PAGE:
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Answer to (b): the Poynting vector is defined as $$\mathbf{S}=\mathbf{E}\times\mathbf{H},$$ which has magnitude proportional to $|\mathbf{E}||\mathbf{H}|$. For a plane wave $|\mathbf{E}|\propto \exp[i(\mathbf{k}\cdot\mathbf{x}-\omega t)]$, $\mathbf{E}$ and $\mathbf{H}$ are perpendicular and both orthogonal to the direction of propagation. This means that $\...


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I think what they are doing is representing the (real part of) the complex vector space in which a (pure) qubit is embedded. Remember that the state of a $d$-dimensional system, which we usually denote via a complex unit vector $|\psi\rangle\in\mathbb C^n$, is more precisely defined as an equivalence class of such vectors, where different unit vectors are ...


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From the solid state point of view one can think of many quasiparticles analogous to photons, and described formally in a similar way, which would have something else in place of electric field. The most obvious example is phonons, which are essentially quantized elastic vibrations of the lattice, and which have three polarizations: two transverse and one ...


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Electromagnetic waves, hence photons, are described by a vector field$^*$. A vector field has 3 (2S+1) components and corresponds to spin S=1. In the case of electromagnetism only the 2 spin components parallel and antiparallel to propagation are allowed because of charge conservation. The direction of this vector field can rotate about the direction of ...


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1. Short answer Yes, there exists the analog of electric force for the other gauge bosons (the electric field is defined by having the electric force, so we need the classical analogs of other fundamental forces to define the corresponding classical field). In fact, for each gauge boson (including weak force carriers $W^{\pm}$ and $Z^0$, gluons in strong ...


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In addition to @ProfRob’s answer, I’ll just point out that refractive index is in general a complex number. And, the Fresnel Equations apply to complex refractive index too. So the answer is: You’re right, the reflection phase is not always $\pi$. In principle, it can be anything!


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You have to adopt a sign convention when defining the Fresnel coefficients. Usually you say that a positive reflection coefficient means the wave component tangential to the interface keeps the same direction. For s-polarised light that is the E-field, but for p-polarised light it is the H-field. Note that you cannot just say "the direction of the E-...


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If you apply an electric field E' on a material. Then polarisation happens inside that material. This polarisation will create a new electric field that will be equal to the field caused by $\rho_b \, and \, \sigma_b$(That's why we are able to find those two factors from polarisation only.). Now if you try to measure the electric field practically what you ...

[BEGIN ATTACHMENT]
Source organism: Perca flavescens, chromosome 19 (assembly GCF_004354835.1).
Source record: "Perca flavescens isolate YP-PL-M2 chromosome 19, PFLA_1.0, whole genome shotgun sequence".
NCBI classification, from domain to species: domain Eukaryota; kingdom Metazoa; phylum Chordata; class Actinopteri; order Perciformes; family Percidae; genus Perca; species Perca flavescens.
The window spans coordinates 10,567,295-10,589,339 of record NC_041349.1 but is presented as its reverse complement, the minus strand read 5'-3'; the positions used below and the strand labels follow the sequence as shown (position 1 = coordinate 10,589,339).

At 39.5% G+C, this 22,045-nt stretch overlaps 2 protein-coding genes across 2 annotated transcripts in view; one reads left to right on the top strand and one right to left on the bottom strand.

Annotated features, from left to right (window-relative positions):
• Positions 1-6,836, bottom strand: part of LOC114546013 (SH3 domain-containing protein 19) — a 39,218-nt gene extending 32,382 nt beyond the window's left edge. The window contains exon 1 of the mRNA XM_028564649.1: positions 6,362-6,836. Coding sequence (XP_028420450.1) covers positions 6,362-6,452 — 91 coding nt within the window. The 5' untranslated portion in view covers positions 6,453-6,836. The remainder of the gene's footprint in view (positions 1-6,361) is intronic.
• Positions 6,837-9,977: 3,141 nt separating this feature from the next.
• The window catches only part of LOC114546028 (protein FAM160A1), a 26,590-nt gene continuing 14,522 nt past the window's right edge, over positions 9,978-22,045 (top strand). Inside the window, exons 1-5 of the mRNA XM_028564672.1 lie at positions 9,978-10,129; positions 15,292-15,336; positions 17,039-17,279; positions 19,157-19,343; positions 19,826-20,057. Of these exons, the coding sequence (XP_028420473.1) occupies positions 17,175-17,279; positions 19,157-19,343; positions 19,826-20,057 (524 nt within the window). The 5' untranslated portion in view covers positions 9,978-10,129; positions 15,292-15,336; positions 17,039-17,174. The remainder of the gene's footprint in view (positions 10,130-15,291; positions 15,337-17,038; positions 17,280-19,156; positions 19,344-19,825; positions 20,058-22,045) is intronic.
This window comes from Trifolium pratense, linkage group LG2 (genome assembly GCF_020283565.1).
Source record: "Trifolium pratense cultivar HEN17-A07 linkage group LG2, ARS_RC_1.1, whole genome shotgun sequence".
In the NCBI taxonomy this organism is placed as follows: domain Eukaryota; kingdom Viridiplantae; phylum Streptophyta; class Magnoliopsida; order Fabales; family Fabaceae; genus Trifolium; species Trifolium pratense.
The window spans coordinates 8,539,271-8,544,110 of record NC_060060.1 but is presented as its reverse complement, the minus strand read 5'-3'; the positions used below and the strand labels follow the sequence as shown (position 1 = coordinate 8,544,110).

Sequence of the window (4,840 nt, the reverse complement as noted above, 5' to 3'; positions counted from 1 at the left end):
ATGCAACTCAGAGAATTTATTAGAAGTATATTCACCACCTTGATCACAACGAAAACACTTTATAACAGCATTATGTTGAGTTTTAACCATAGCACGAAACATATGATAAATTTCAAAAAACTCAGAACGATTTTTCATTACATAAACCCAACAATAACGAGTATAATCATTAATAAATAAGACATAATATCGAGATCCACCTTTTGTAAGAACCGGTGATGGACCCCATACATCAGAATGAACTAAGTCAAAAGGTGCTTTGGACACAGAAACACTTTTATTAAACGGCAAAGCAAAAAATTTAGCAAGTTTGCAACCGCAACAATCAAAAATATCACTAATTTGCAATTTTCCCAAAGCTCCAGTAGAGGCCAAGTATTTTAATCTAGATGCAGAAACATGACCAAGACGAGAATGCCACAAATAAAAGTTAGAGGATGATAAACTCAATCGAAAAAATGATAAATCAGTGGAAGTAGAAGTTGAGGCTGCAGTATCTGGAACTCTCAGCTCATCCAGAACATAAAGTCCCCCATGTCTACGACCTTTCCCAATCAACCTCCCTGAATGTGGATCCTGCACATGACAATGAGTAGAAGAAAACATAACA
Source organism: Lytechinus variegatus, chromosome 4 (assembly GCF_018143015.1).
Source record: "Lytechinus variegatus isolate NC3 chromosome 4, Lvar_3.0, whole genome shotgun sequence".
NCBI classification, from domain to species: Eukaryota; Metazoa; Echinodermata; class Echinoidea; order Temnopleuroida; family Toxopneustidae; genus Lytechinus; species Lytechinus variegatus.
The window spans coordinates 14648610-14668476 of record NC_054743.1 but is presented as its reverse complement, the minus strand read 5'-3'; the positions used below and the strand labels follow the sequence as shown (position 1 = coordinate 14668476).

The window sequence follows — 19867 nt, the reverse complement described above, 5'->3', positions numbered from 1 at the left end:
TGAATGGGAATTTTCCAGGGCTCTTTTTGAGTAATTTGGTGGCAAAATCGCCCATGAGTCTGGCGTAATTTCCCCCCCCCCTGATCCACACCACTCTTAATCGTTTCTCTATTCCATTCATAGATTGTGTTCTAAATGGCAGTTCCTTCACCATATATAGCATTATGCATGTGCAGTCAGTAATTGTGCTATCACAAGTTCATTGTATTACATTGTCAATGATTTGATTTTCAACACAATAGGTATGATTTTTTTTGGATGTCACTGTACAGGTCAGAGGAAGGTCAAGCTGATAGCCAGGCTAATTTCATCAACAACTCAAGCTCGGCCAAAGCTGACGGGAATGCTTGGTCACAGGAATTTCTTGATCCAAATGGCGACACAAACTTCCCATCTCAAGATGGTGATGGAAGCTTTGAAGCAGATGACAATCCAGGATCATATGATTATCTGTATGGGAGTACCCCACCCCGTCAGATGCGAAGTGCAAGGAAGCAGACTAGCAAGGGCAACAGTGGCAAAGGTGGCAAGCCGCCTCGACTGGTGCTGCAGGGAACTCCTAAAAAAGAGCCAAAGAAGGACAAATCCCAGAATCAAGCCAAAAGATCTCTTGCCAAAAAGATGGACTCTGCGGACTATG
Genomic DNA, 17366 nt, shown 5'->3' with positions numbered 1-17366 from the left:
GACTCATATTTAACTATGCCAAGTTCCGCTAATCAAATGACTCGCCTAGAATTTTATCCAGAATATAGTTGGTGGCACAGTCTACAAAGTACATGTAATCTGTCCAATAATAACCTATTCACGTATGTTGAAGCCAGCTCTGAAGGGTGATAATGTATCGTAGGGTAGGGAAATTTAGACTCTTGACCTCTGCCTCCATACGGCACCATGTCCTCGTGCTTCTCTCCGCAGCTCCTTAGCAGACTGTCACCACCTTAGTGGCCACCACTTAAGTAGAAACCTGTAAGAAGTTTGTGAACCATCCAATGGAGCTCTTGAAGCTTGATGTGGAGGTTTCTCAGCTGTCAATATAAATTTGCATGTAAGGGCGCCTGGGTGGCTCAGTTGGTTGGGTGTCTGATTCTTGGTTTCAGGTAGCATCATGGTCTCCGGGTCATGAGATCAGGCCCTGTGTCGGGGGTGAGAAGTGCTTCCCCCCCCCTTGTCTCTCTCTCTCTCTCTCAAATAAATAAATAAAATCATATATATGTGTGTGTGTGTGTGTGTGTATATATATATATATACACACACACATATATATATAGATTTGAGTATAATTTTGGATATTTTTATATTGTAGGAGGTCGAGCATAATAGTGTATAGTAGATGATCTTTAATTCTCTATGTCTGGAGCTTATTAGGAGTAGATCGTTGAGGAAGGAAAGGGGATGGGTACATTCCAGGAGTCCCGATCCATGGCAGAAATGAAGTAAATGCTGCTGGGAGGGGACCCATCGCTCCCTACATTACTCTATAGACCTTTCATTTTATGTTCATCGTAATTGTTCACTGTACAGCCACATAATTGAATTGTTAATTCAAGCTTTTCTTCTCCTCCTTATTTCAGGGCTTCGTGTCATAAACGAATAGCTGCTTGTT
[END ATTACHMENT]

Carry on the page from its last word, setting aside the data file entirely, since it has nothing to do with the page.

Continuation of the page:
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The formula $2s+1$ refers to massive particles, which mediate short-range forces, unlike electromagnetism. Massless particles have only two polarization states, for any spin. So, the analog to the two polarization states of the electromagnetic field, for higher spin fields, is still two polarizations. It is the exact same thing. For massive bosons like $Z,W^\...


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That is because the cross-sectional area of the diagonal slice is larger than that of the perpendicular slice by a factor of $\sec{\theta}$, which exactly cancels out the $\cos{\theta}$ in the dot-product. The area of the oblique surface, which is an ellipse, is $\pi \, a\, b$, where $a$ and $b$ are the two axes of the ellipse. If the diameter of the tube is ...


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Filter 1 allows the component of the light vibrating in the same direction of the grating though. If the angle of the first polarizer is 90 degrees (parallel to the y-axis), then the percent of the photon’s energy passing through will equal the sine of the photon’s angle of vibration (polarization mode). With an equal distribution of polarization modes, ...


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In general, if you want to know the polarization of light experimentally, you need to make a series of measurements in different bases/directions using a different filter each time. Each measurement indeed will destroy a single photon, so in order to fully know the polarization of light you need to measure an ensemble/collection of photons. I think that this ...


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